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Home page > Research activities > Indirect and Direct Dark Matter Searches, weighing the Universe at the Colliders

Indirect and Direct Dark Matter Searches, weighing the Universe at the Colliders

by Yannis Karyotakis - 12 July 2012

The search for Dark Matter which is the effective manifestation of the invisible mass of the Universe is an important transversal research axis that we want to consolidate vigorously by combining strategies like those pursued in neutrino physics. We will address the dark matter issue both by direct and indirect approaches, both through experiments and through theoretical investigations. The LAPP, LAPTh and LPSC are involved in several projects aiming at observing dark matter either directly, MIMAC (a microTPC at low CF4 pressure), located at the LSM or indirectly using the gamma-rays and antiparticles (AMS, HESS, CREAM, CTA) possibly produced by the annihilation of dark matter particles. MIMAC through the possibility of directional detection will allow an easier interpretation of a signal of Dark Matter. The combination of deep observations of gamma–rays from potential candidates of dark matter over-densities (galactic halo, clumps, dwarf galaxy) together with measurements of exotic components in the anti-matter cosmic-ray spectra (anti-p, anti-d and positrons) covers a substantial part of indirect searches of dark matter. After having contributed to the construction of the detectors, we are strongly involved in the data analysis for the on-going experiments AMS, HESS and CREAM. As we are strongly involved on the experimental side – data analysis for the on-going experiments, design for future projects – the systematic effects and possible instrumental bias will be very well controlled. For example, the LAPP has designed and built the autofocus system of HESS2 and was deeply involved in the AMS-calorimeter, whereas the LPSC was responsible for the front-end electronics of the AMS-RICH and of the whole Cherenkov counter of CREAM. In addition, the different groups of the consortium are involved in the computation of the expected fluxes, the evaluation of constraints and rates from New Physics models. They are the developers of the popular code micrOMEGAs. Very importantly, there is first class expertise in the accurate evaluation of different backgrounds that are being implemented in a powerful code (USINE) for the propagation of cosmic ray anti-protons, positrons. The Labex would substantially enhance collaborations allowing a possibly unique capability of going ahead on this most important topic by exchanging know-how and combining experimental results. This collaboration between LAPP, LAPTh and LPSC is already very active and ready to confront any discovery in the next decade.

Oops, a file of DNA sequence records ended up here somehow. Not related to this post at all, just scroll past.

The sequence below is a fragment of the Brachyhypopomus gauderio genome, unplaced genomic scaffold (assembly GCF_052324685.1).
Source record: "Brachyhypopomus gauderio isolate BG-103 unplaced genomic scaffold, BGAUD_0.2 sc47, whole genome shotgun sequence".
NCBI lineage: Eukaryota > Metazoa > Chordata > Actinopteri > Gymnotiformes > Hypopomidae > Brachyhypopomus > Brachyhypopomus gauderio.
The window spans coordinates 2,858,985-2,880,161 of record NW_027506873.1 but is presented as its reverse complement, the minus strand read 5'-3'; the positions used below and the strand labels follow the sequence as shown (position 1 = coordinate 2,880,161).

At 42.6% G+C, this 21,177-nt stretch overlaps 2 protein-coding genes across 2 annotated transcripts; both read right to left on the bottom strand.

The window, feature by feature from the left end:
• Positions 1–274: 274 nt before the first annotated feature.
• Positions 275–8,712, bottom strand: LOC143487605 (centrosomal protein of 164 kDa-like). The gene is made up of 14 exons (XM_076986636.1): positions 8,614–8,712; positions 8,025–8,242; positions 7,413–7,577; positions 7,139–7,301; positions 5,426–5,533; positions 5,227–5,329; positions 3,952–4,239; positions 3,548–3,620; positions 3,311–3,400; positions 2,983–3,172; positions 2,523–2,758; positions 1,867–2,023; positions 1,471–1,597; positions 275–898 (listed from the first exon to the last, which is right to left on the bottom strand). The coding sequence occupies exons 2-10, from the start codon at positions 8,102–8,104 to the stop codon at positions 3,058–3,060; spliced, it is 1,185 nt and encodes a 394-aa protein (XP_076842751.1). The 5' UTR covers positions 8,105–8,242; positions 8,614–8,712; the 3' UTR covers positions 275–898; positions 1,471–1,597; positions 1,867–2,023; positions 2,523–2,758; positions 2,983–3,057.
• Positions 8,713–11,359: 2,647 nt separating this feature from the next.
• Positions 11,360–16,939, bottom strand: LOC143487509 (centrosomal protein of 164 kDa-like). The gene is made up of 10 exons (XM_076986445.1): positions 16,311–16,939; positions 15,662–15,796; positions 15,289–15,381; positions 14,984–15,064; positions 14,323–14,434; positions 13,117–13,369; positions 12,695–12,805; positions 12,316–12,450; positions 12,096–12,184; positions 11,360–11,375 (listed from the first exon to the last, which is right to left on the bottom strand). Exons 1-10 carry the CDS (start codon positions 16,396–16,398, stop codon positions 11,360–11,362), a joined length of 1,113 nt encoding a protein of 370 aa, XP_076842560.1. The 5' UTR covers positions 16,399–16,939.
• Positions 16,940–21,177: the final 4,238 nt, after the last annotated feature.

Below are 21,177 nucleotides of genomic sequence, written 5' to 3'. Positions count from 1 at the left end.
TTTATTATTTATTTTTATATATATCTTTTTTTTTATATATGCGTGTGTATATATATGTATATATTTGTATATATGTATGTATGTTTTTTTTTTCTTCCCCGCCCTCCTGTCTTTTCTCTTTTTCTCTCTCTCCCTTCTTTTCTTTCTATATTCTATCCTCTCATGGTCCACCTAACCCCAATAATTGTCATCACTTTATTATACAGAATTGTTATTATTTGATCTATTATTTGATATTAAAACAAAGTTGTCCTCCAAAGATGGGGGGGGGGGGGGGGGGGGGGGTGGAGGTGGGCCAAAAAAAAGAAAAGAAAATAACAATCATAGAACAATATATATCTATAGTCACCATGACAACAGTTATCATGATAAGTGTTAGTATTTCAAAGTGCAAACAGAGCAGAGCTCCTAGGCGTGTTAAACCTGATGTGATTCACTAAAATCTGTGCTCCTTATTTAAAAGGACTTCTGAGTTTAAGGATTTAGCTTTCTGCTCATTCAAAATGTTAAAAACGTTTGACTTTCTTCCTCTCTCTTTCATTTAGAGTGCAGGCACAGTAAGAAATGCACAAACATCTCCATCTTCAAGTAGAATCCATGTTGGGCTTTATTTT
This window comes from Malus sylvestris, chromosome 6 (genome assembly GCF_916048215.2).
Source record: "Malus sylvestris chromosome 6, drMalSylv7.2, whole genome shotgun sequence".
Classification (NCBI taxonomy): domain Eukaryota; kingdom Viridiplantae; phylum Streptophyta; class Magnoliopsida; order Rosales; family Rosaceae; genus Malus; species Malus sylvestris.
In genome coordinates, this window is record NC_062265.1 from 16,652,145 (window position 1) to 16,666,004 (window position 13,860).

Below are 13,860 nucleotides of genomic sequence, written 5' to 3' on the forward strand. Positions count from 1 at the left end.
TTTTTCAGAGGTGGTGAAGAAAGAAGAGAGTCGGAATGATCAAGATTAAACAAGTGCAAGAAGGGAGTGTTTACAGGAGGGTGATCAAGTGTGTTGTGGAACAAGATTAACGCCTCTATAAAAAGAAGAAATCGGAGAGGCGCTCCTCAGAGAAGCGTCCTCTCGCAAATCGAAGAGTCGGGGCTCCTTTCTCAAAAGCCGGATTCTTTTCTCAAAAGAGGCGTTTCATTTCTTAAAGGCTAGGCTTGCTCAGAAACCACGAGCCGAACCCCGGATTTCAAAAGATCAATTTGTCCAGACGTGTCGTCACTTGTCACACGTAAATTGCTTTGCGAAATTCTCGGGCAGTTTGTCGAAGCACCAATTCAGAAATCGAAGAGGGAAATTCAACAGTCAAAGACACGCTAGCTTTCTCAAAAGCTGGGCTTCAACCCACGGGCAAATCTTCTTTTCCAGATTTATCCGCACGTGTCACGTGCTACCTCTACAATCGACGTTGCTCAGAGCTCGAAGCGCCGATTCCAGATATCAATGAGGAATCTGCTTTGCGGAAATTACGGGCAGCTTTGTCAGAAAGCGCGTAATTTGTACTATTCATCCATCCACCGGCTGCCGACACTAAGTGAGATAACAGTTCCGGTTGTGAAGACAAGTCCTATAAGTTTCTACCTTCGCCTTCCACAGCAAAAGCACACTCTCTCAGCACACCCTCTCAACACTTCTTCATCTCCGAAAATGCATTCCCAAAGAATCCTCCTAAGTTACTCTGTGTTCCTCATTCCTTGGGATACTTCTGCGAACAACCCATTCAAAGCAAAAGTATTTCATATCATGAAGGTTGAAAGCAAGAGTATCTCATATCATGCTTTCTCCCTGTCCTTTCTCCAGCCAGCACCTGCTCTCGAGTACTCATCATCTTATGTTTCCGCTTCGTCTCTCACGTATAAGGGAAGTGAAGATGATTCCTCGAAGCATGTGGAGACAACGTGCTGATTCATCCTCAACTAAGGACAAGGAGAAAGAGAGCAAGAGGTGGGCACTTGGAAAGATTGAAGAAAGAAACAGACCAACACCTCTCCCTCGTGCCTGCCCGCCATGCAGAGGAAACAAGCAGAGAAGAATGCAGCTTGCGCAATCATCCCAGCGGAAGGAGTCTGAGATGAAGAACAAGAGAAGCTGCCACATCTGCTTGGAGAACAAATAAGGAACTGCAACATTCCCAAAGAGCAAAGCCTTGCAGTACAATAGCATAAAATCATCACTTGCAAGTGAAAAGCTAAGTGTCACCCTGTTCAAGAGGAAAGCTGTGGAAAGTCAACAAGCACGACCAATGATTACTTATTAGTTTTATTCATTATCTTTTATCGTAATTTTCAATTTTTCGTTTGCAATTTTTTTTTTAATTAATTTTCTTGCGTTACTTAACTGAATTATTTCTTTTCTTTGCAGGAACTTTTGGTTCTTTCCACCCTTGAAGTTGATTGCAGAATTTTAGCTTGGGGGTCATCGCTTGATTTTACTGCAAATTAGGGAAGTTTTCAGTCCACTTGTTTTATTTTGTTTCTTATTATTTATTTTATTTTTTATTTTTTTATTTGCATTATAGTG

An interaction with LHC members of ENIGMASS is crucial as constraints on New Physics models set at the colliders have an impact on the analysis for direct and indirect detection, and even the design of their detectors. Model independent searches at LHC based on topologies including missing energy and their interpretation might furnish important information on the properties of the Dark Matter candidate behind the excess in missing energy events as well as other topologies. Through the reconstruction of the relic density and confrontation with measurements at PLANCK, one can indirectly probe different issues about the history and the thermodynamics of the Universe. A signal of Dark Matter from direct or indirect detection could furnish the mass, or at least give a good idea of the mass of the Dark Matter candidate, that could help greatly in the reconstruction made at the colliders. Moreover a signal from such detectors could offer clues about the distribution of Dark Matter, if the effective annihilation cross section has been reconstructed.